Clean up your act!

If you’re in downtown Houma on March 31 and you’re dying to toss that scrap of cellophane wrapper out the car window, the Terrebonne Garden Club is asking you to think twice.

The club, celebrating its 80th year of existence, is sponsoring Houma’s entry in the statewide Cleanest City Contest, staged annually by the Louisiana Garden Club Federation since 1958 to promote anti-litter efforts and to improve the appearance of cities.



“Since we are 80 years old this year, we wanted to make sure we entered,” said club president Mary Jane Peters, who is also district chairwoman for the Cleanest City Contest.



Three out-of-town judges, two from Covington and one from Mandeville, will be driven around Houma beginning at 10 a.m. at the Terrebonne Folklife Culture Center to score the city in 10 categories of cleanliness. The judges will take into account the fact that Houma is still recovering from Hurricane Gustav, Peters said.

“The route is mapped out,” she said, “but the judges can say, ‘Take me somewhere else.’ But we have a route in mind.”



The judges will first visit the Terrebonne Parish Courthouse Square near the parish’s Folklife Culture Center because the square is the crown jewel of the parish.



Parish President Michel Claudet will accompany Peters and the three judges in the car.

Houma is in a district comprised of parishes stretching from Lafourche to Vermilion. Six cities from the district besides Houma are entered: Lafayette, New Iberia, Morgan City, St. Martinville, Carencro and Gueydan. The same judges score all the cities in a district.



To compete with one another, cities are divided based on population. New Iberia is the only other city within the district that Houma will go up against.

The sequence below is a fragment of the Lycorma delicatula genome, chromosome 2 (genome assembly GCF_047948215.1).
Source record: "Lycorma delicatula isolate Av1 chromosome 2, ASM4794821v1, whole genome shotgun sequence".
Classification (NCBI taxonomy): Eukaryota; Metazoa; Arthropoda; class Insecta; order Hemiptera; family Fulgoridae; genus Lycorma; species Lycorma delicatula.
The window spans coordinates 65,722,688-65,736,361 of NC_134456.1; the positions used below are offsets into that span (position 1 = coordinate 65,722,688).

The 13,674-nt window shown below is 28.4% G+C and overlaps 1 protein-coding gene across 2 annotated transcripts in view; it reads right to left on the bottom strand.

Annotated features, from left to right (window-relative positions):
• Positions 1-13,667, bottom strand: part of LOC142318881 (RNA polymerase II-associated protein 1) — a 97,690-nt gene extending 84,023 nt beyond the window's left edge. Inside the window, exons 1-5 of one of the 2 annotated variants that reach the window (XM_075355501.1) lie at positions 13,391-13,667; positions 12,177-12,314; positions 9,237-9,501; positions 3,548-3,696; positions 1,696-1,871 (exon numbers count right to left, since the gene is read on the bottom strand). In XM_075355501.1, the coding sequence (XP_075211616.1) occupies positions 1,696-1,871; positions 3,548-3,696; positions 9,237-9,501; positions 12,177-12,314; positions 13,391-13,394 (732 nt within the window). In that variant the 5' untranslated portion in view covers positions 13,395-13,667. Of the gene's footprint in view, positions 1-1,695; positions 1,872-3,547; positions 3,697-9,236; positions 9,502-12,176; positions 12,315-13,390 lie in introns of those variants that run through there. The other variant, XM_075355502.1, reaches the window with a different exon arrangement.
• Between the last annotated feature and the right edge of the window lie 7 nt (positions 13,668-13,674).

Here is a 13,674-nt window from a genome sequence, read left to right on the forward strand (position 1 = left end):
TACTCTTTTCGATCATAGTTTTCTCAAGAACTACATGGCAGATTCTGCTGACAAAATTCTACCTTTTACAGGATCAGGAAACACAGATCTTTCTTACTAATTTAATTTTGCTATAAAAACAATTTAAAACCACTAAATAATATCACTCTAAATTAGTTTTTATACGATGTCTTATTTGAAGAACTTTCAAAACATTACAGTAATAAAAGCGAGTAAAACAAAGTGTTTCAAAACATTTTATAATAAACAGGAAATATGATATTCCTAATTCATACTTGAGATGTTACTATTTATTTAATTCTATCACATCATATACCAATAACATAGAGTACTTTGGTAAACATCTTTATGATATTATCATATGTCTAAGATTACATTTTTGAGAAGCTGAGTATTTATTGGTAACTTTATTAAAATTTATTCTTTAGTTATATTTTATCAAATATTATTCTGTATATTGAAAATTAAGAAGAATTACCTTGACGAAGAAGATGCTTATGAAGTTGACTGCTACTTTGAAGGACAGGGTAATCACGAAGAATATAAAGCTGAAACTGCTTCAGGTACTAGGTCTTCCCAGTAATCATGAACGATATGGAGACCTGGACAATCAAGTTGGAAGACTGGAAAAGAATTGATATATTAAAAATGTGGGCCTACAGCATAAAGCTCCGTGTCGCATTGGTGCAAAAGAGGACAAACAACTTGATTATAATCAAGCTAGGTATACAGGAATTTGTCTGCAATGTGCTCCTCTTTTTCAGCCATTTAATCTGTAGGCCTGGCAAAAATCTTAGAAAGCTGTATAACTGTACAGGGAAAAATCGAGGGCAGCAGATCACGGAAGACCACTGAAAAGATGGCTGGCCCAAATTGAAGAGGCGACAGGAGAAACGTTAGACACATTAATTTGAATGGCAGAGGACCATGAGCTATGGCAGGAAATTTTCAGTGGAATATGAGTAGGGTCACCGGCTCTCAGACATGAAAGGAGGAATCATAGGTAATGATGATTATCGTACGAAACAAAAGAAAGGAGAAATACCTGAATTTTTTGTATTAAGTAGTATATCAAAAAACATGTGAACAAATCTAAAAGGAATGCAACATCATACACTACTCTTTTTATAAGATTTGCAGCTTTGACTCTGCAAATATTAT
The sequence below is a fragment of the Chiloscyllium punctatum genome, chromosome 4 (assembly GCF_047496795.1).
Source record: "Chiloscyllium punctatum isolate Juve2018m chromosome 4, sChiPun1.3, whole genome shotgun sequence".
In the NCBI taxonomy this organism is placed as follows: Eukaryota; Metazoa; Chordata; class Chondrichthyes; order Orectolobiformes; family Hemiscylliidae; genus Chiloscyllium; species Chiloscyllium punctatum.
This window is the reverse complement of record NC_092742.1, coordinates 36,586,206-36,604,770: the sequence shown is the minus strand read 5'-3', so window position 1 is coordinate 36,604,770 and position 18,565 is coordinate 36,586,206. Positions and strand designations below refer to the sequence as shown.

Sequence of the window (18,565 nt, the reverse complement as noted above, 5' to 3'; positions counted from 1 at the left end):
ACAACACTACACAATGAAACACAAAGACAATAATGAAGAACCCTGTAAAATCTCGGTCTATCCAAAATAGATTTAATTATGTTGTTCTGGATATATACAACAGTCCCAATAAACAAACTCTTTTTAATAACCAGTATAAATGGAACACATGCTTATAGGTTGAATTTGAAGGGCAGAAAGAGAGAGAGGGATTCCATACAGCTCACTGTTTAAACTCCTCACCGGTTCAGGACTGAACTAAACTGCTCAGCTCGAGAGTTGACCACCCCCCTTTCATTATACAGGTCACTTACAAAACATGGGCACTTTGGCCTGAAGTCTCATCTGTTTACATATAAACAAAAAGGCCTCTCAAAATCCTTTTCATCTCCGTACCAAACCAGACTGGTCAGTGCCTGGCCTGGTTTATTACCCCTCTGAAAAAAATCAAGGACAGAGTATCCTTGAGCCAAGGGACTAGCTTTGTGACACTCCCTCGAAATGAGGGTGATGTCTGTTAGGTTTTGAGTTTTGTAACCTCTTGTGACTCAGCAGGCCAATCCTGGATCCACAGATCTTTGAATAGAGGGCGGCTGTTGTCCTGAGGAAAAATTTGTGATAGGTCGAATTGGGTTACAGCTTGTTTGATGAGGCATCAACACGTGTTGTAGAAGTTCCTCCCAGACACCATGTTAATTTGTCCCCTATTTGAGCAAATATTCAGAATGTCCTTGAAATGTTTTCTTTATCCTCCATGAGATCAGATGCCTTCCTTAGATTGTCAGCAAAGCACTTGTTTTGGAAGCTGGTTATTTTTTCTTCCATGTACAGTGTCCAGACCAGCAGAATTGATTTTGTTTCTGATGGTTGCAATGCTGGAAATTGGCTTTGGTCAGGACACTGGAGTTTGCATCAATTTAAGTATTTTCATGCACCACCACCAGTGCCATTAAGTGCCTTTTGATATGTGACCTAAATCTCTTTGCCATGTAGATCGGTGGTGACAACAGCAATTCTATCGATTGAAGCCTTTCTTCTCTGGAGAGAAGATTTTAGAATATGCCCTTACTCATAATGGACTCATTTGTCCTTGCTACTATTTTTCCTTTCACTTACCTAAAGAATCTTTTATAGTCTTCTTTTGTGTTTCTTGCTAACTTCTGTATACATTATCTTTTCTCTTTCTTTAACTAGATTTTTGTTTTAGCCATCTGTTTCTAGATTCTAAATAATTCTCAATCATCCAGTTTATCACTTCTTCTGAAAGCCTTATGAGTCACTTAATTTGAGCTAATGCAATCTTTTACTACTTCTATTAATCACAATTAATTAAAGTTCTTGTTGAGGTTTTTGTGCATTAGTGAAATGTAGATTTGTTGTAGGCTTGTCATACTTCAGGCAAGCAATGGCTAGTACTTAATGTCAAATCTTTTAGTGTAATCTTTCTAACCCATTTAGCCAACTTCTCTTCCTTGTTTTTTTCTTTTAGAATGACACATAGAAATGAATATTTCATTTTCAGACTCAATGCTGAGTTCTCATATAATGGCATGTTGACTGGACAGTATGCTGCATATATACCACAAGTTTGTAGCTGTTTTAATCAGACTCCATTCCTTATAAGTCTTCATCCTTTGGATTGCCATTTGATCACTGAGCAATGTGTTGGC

District winners compete against other district winners in Louisiana for state titles in their population divisions. In 2008, New Iberia won state in its population category (between 25,000 and 60,000 residents inside the city’s corporate limits), a year that Houma did not enter.

Houma won the district title two years ago, but did not win state.

Each of the cleanliness categories has a maximum number of points to be awarded. The city with the most total points wins.

The categories are streets, sidewalks, posts and neutral grounds; vacant lots; approaches to the city; parks and cemeteries; public buildings; residential areas; business establishments; community involvement; a scrapbook showing cleanup efforts, particularly abandoned car removal; and overall impression of cleanliness.

“They will look at schools, nursing homes, libraries,” Peters said. “They will look at their lawns to see if they are well-kept, free of litter, and especially at telephone posts. They will look at vacant lots to find junked cars. That’s a big no-no. Make sure there are no abandoned cars.”

The judges will emphasize the attractiveness of the approaches to Houma, she said.

District Cleanest City Contest winners will be announced on April 1. If Houma wins, state judging will take place during the first two weeks of May.

According to Peters, Houma won state titles in the late ’80s and early ’90s. With everyone’s help, we can do it again.